The “Billion Tree Tsunami” (BTT) project has been one of the Khyber Pakhtunkhwa’s (KP) more successful policy initiatives, for which the Pakistan Tehreek-e-Insaaf deserves unreserved credit. The province-wide reforestation initiative is reported to have achieved three-fourths of its target and would reach the billion tree mark by the end of 2017. This is a major achievement, the initiative increases the province’s forested area by at least 2%, and puts in place measures to check increasing deforestation and illegal tree-cutting. The project has drawn praise from institutes like the World Wildlife Foundation (WWF) and the Bonn Challenge – a global partnership aiming to restore the planet’s tree coverage – and its success should act as a model for other provinces.
It is imperative that this becomes a staple of the KP policies and not a one-off investment. The project and any expansion of it becomes increasingly important when we consider that only 4% of the country’s land is covered by forests; a number that is decreasing at a rapid pace. The implications of an increasing rate of deforestation for the national ecology, wildlife habitats and their attendant food chains should be obvious –the alarmingly low percentage causes other much more immediate problems.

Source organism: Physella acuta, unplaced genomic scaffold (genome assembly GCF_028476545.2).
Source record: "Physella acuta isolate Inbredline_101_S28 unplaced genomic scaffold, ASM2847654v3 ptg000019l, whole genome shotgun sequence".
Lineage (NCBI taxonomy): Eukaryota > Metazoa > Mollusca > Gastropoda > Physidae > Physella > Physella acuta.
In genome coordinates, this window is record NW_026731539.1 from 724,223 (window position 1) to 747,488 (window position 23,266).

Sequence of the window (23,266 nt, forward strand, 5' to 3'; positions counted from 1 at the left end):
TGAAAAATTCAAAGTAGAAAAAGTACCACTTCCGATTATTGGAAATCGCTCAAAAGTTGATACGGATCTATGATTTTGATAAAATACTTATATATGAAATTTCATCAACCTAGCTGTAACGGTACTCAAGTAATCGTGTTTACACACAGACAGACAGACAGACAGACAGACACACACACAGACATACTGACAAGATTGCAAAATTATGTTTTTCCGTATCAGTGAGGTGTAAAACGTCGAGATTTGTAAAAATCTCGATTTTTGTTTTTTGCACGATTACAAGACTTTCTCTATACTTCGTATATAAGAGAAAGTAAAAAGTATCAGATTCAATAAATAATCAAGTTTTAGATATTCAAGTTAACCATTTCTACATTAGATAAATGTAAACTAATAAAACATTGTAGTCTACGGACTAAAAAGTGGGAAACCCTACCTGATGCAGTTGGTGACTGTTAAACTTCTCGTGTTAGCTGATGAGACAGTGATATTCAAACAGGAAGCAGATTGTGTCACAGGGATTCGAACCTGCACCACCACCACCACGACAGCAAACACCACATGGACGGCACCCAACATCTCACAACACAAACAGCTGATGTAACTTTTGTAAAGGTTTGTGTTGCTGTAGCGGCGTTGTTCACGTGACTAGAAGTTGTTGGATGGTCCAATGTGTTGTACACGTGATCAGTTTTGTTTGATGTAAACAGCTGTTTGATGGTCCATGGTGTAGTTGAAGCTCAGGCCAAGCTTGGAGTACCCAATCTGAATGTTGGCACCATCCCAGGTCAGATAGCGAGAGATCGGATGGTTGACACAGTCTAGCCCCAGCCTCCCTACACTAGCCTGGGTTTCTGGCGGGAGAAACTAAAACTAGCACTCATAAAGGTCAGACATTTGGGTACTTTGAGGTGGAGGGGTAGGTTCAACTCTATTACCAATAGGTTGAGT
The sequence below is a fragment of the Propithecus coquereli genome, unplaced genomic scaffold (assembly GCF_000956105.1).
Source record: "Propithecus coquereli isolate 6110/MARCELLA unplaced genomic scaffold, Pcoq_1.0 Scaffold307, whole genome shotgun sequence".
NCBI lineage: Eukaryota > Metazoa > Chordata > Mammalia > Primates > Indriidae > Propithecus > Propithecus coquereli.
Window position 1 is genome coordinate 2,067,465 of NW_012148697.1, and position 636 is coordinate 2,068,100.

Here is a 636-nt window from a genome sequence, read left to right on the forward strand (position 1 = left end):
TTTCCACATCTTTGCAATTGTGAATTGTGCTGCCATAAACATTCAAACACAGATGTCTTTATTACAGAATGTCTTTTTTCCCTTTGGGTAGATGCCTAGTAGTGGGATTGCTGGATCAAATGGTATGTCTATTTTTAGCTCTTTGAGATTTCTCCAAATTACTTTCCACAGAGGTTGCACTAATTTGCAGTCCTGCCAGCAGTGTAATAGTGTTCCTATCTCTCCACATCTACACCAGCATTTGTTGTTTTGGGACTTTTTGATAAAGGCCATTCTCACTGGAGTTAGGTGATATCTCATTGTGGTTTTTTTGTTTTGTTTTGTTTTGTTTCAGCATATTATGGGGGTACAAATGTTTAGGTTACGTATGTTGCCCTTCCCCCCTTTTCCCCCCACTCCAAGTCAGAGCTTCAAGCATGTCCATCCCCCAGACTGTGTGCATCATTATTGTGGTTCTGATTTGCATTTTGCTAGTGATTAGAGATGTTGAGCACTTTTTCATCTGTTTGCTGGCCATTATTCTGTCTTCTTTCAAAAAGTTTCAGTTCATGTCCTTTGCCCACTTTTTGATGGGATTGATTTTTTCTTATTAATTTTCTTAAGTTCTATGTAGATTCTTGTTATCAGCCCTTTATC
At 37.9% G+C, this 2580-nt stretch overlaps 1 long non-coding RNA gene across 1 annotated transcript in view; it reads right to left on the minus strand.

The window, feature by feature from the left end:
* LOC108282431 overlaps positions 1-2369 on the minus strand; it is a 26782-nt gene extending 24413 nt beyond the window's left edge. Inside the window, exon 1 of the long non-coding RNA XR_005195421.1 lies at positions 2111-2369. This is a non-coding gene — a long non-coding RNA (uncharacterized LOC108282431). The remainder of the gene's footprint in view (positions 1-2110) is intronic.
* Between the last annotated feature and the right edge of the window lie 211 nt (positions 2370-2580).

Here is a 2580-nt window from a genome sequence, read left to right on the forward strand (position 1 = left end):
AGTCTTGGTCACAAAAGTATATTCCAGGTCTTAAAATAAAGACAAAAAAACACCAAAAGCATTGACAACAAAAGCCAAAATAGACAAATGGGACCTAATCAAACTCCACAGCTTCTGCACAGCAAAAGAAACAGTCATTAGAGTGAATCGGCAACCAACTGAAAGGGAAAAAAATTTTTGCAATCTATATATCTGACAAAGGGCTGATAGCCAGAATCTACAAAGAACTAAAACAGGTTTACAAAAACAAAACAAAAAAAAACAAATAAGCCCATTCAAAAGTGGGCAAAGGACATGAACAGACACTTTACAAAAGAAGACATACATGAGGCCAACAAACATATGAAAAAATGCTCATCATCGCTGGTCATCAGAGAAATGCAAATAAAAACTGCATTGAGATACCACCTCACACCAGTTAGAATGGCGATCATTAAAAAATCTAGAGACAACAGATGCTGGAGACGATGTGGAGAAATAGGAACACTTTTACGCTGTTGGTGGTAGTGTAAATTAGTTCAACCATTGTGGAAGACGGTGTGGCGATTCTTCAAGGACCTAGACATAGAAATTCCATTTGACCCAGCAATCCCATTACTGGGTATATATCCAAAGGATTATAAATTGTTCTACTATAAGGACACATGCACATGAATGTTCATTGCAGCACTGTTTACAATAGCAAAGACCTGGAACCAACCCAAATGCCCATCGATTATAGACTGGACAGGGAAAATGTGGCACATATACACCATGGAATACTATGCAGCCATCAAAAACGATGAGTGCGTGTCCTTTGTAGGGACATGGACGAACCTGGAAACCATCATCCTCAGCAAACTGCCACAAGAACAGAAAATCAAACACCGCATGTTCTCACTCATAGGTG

The ability of the country to maintain clean air in the face of increasing numbers of automobiles and a developing industry is limited, and the health hazards for the population increases. There is also a direct link between deforestation and the risk of increased flooding. Deforestation in the country’s north has allowed rainwater to run off unchecked into rivers, which then overflow further downstream. Dams and barrages may be one of the methods of combating the almost annual flooding in the country, but a massive reforestation drive that covers the upper reaches of the mountainous regions with tree cover and regulates the timber industry is a much more permanent, natural – and crucially – cheaper solution.
The government must surely have this in mind as this is basic geologic knowledge but the BTT has provided it with an effective and functioning model to copy. It creates jobs – 500,000 according to the BTT estimates – regulates the timber industry and is fairly cheap compared to infrastructural projects. The federal government has already begun implementing its own “Green Pakistan Programme”, and perhaps the provinces need to look into their own iterations of the project too.